Abbey Road on the River, the annual tribute to all things Beatles that returns this Labor Day weekend at National Harbor, is mixing it up a bit.
This year, Jefferson Starship headlines. With roots deep in the '60s, Jefferson Starship reflects a similar zeitgeist from the era.
"I love Beatles music," said Paul Kantner, founding member of Jefferson Starship's predecessor, Jefferson Airplane, which was inducted into the Rock and Roll Hall of Fame in 1996. "It was one of the first musics that sparked me into rock and roll from folk music. I draw from them just like I draw from science fiction."
The five-day Abbey Road on the River runs from Thursday to Monday. Jefferson Starship performs Friday.
|If you go|
|Abbey Road on the River|
|» Where: Gaylord National Resort and Convention Center, National Harbor, 201 Waterfront St., Fort Washington|
|» When: Thursday to Monday|
|» Info: Featuring more than 30 bands, including headliner Jefferson Starship on Friday. Multiple-day ticket packages vary. Single-day tickets $32 Friday to Sunday, $12 Thursday and Monday. Visit abbeyroadontheriver.com for more information.|
Jefferson Starship's roots date back to the 1960s psychedelic rock of the band's original incarnation. Fronted by Grace Slick, Jefferson Airplane was best known for the hits "Somebody to Love" and "White Rabbit."
After Jefferson Airplane disbanded, Kantner formed Jefferson Starship in the early '70s. Jefferson Starship, also known as Starship for a time, is responsible for the '80s hit "We Built This City," as well as "Jane," Miracles," "Nothing's Going to Stop Us Now" and "Sara."
Jefferson Starship's last album was 2008's "Jefferson's Tree of Liberty." The band keeps active with numerous shows, including gigs later this year in Israel, Europe and Japan, as well as in the States.
"The adventure of music," Kantner said when asked what keeps him going. He added the band draws from as far back as the Airplane days for its set lists. "I'm just swept away every time we go onstage. We don't play the same exact set every night. It's not like we're just repeating ourselves. Just the adventure of going out onstage and playing is like a frontier. The chaos of rock and roll exists. I thrive on chaos. That just keeps going on and has not stopped, and I love it."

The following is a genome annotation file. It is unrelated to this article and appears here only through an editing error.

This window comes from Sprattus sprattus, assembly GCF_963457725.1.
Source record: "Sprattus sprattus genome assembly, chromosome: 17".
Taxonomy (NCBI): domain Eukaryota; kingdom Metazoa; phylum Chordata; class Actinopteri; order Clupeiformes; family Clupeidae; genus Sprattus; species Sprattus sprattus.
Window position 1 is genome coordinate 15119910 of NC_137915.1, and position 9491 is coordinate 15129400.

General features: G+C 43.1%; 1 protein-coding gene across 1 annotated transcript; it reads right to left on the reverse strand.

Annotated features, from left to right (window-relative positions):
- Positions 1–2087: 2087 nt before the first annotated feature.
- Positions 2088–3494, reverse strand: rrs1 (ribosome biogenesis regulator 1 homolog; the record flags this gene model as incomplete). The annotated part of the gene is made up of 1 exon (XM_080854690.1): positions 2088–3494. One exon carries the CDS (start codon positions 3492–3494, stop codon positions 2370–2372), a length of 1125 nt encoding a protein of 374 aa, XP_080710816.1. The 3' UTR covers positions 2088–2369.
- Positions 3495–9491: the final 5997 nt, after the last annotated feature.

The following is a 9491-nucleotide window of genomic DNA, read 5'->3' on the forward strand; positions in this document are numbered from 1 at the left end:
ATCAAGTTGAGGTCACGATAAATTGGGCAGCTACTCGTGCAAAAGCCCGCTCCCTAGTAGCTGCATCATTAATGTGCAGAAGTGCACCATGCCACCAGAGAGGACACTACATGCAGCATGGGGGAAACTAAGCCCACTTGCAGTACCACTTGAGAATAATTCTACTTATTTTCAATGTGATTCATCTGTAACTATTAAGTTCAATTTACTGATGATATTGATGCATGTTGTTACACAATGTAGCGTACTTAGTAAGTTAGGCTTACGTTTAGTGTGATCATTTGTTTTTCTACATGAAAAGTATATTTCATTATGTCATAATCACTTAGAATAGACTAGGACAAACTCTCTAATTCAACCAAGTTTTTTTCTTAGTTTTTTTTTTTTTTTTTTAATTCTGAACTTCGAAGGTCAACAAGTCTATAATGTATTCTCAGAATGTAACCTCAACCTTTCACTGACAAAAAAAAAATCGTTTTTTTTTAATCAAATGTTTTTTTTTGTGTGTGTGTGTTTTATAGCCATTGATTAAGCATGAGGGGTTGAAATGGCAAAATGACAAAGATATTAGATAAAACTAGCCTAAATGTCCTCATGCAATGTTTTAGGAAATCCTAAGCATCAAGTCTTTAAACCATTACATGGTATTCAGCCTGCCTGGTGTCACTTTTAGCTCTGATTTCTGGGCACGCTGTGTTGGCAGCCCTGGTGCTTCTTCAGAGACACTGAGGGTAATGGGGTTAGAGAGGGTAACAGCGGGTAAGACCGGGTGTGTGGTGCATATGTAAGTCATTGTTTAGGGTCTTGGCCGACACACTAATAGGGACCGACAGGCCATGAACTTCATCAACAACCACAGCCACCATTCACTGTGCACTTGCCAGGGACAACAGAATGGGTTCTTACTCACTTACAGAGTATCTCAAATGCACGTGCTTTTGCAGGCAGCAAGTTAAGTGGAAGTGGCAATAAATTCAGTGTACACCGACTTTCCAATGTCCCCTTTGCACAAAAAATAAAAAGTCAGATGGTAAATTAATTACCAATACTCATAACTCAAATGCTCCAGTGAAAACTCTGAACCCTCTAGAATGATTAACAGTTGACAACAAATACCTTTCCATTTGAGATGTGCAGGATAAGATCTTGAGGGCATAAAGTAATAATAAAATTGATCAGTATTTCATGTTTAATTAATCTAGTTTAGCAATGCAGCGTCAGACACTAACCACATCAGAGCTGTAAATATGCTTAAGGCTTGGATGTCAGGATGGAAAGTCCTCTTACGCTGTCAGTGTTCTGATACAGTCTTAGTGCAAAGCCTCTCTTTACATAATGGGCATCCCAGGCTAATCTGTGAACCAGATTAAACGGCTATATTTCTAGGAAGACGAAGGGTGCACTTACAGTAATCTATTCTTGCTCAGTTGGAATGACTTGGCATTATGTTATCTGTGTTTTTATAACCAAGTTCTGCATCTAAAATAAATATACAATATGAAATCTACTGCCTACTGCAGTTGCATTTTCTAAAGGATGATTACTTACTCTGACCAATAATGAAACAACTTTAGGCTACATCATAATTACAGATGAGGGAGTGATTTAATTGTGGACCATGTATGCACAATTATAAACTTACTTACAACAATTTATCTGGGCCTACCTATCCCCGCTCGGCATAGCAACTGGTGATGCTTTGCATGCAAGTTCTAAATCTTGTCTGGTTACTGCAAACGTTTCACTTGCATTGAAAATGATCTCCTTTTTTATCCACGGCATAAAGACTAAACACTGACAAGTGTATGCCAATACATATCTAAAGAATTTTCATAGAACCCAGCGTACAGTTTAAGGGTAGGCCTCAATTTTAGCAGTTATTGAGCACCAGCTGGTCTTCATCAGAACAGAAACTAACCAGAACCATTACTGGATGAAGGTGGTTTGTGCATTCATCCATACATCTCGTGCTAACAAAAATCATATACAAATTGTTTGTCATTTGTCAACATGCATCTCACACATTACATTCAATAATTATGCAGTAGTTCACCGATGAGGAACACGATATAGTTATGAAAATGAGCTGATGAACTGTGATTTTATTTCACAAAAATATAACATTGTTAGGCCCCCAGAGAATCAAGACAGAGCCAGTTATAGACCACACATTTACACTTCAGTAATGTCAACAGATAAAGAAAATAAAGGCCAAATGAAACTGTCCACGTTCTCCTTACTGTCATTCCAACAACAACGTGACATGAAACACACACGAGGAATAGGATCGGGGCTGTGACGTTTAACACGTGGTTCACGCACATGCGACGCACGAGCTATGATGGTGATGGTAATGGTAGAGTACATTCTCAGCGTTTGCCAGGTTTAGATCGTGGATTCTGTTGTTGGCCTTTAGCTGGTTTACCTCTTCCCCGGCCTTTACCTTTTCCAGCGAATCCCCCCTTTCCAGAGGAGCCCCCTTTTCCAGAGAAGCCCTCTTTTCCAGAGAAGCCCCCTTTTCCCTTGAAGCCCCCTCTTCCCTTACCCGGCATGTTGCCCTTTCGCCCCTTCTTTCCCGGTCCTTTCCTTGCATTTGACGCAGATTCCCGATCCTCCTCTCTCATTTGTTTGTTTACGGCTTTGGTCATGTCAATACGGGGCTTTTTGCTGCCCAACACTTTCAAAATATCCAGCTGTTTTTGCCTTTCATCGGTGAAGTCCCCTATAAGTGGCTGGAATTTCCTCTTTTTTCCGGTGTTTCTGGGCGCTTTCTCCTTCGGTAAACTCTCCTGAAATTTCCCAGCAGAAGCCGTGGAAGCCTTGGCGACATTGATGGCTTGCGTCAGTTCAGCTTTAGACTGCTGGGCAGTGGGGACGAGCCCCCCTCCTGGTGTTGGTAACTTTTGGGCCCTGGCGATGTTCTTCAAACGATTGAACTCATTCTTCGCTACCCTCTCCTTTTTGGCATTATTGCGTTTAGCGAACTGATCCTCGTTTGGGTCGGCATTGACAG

Slick retired from music in the late '80s, and Jefferson Starship currently employs Cathy Richardson as its lead singer. Richardson's vocal chops and stage presence -- she portrayed Janis Joplin in the musical "Love, Janis" -- are a nice addition to the band.
"She's an extraordinary singer," Kantner said. "She kicks, I'll tell ya. She's a pleasure to work with. What she brings to the stage is her own extraordinary, unique energy."
With Jefferson Airplane's legacy stretching nearly a half-century and Jefferson Starship's career spanning four decades, Kantner credits the spirit of his hometown.
"We had the great fortune of being able to explore frontiers of both music and social life in a way that was not done before," Kantner said, referring to the counterculture revolution of the 1960s. "We in San Francisco got away with creating almost an alternate quantum universe to the rest of the world. I like to think that San Francisco is on the very edge of Western civilization. I always say that it's 49 square miles surrounded by reality."